Walk down the children’s medicine aisle at any drug store, and you can’t help but encounter all kinds of homeopathic remedies. They are touted as all-natural, great tasting, and non-medicated. And even better, they claim to relieve a variety of symptoms–without any harmful side effects. The packaging makes them sound fantastic. But what’s in the bottle? What exactly does “homeopathic” mean, anyway? It’s actually a very specific term, and one that you should probably understand before you spend any more money on it.
I’ll preface this discussion by saying that homeopathy and science-based medicine differ on a very fundamental level. I’m writing from the perspective of a physician who believes in the ability of science to help us understand how the world works, and to demonstrate which treatments are effective or ineffective; from that perspective, it’s very difficult to reconcile homeopathy. You may have a different perspective, and feel free to disagree with me, but be sure you understand what you’re choosing to believe.
Homeopathy is a field that was developed in the early 1800’s by Samuel Hahnemann, a German physician who had given up his practice because he felt that medicine (as it was practiced at the time) often did more harm than good. In certain instances, I tend to agree with him on that.
My sense of duty would not easily allow me to treat the unknown pathological state of my suffering brethren with these unknown medicines. The thought of becoming in this way a murderer or malefactor towards the life of my fellow human beings was most terrible to me, so terrible and disturbing that I wholly gave up my practice in the first years of my married life.
Hahneman’s hiatus from medicine didn’t last long. He found work translating medical texts into German, and one day happened upon a description of the use of cinchona in the treatment of malaria. He didn’t have malaria, but he decided to try a little cinchona for himself to see what it would do. And he was amazed to discover that the symptoms he experienced were similar to those of patients suffering from malaria. From this experience, and from the knowledge that cinchona was the only known treatment for malaria, he concluded that substances that cause certain symptoms in healthy people can treat those same symptoms in sick people–or, more succinctly, “like cures like.” This became the basis for his theory of homeopathy, which literally means “same suffering.” He went on from there to try many other substances, carefully documenting the unpleasant symptoms they caused.
To be fair, Hahnemann was at the distinct disadvantage of practicing medicine in an era before the germ theory of disease had really taken hold, and certainly before anyone knew what caused malaria. He was dissatisfied with the quality of the current medical system, and he was looking for a better solution. I can’t fault him for his attempt. And cinchona bark really does treat malaria. The modern science-based explanation for this is the bark from the cinchona tree contains quinine, a naturally-occurring compound that both kills the parasite that causes malaria and also happens to treat the pain and fever that accompany the infection. That’s not a bad combination, and quinine is still used on occasion today.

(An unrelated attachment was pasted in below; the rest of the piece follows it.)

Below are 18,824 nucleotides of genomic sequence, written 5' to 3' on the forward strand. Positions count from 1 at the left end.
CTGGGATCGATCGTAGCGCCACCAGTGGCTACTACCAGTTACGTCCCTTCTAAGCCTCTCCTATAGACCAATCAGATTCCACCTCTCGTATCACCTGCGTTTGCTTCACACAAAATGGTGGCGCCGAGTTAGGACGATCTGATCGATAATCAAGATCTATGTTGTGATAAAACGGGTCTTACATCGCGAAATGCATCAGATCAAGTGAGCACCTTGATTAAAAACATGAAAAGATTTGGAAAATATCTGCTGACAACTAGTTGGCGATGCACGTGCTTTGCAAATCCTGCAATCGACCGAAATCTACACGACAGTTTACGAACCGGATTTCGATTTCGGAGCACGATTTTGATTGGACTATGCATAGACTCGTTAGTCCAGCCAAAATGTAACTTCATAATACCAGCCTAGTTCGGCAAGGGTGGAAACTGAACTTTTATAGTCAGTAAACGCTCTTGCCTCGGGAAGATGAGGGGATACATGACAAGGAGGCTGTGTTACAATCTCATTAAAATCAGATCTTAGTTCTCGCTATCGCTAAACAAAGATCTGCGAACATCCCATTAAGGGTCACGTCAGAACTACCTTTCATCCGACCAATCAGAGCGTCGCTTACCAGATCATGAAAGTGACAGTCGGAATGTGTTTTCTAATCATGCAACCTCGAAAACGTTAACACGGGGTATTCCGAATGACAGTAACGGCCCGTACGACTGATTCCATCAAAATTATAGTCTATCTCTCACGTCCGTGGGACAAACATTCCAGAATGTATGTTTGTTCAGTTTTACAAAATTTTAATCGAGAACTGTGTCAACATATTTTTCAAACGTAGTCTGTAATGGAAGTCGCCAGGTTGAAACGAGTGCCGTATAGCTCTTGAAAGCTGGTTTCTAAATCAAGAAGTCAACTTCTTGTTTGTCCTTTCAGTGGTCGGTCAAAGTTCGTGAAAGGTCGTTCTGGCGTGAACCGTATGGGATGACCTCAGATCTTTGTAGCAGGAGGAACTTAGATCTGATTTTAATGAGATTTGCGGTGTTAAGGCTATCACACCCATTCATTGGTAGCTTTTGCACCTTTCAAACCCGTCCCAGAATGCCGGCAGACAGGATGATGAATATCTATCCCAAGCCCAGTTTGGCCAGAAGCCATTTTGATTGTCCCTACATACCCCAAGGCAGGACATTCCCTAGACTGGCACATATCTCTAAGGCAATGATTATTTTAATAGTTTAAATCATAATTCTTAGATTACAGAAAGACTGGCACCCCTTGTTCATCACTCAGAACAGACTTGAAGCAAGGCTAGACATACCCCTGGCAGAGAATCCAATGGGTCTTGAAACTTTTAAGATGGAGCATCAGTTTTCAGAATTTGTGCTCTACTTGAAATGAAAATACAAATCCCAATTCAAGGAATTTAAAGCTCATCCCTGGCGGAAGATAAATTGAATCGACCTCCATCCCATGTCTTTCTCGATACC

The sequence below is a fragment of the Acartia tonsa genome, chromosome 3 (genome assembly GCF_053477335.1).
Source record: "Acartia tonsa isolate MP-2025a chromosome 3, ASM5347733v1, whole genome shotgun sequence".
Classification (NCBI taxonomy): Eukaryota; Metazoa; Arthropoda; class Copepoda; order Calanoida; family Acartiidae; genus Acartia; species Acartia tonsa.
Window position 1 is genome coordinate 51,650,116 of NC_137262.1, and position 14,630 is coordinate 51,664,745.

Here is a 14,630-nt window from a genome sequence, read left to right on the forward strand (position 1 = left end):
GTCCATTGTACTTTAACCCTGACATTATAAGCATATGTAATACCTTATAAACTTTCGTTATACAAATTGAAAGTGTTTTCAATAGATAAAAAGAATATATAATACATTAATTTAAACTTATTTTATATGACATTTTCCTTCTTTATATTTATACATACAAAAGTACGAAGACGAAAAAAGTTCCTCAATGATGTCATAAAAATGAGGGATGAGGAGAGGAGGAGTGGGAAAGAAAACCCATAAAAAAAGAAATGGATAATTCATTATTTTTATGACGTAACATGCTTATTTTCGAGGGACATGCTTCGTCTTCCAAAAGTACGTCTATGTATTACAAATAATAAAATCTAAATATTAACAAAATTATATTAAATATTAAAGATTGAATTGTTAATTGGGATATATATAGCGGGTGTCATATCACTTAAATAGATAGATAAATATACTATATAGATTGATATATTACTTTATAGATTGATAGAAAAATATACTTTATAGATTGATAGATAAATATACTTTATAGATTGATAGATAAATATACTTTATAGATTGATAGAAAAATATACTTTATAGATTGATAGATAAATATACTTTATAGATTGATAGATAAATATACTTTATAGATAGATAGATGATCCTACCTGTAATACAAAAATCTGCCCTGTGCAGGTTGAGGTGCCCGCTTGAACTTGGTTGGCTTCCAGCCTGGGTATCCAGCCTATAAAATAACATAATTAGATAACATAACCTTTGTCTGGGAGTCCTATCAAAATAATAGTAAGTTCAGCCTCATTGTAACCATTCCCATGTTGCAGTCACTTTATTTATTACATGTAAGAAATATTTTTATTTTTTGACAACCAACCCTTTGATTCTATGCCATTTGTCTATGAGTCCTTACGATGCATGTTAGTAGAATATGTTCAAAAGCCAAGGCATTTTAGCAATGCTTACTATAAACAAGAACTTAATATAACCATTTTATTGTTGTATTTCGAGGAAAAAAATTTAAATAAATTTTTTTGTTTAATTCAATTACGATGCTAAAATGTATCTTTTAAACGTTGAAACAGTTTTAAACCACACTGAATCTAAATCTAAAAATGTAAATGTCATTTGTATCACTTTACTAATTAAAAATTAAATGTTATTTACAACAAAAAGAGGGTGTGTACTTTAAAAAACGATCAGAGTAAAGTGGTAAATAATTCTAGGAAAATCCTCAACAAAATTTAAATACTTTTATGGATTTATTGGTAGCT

But remember, Hahnemann wasn’t in the business of doing harm, so he couldn’t go around writing prescriptions for a medicine that made people feel like they had malaria. He decided–pretty rationally–that diluting the solution made sense. But (here’s where it gets a little harder for me to believe) the dilution has to be performed in a specific way, called “succussion.” The substance is first mixed with water or alcohol, then diluted in a specific ratio–typically 1:10 or 1:100–with more of the same liquid, striking or vigorously shaking the vial after each step. And unlike conventional medicines, where a higher dose yields a greater response, homeopathic medicines are believed to become more potent with each dilution.
I’m going to back up and review two very important differences between homeopathy and science based medicine. These two principles of homeopathy contradict everything we understand about the physical universe:
- Symptoms are treated not by giving a medicine that counteracts them, but by giving a substance that causes them. For example, if you have a headache and a fever, a homeopath would prescribe treatment with a substance known to cause headaches and fevers (probably without considering the diagnosis of meningitis). If your baby spits up a lot, the homeopathic prescription would be for a substance that causes vomiting.
- The more times you dilute a homeopathic medicine, the more effective it is believed to become. In medicine, we believe exactly the opposite; typically, a medication does more to relieve symptoms if you give a higher dose of the medication. At some point, the maximum dose is limited by undesired side effects (which isn’t a problem with homeopathy because the “active” ingredient no longer exists…I’ll get to that).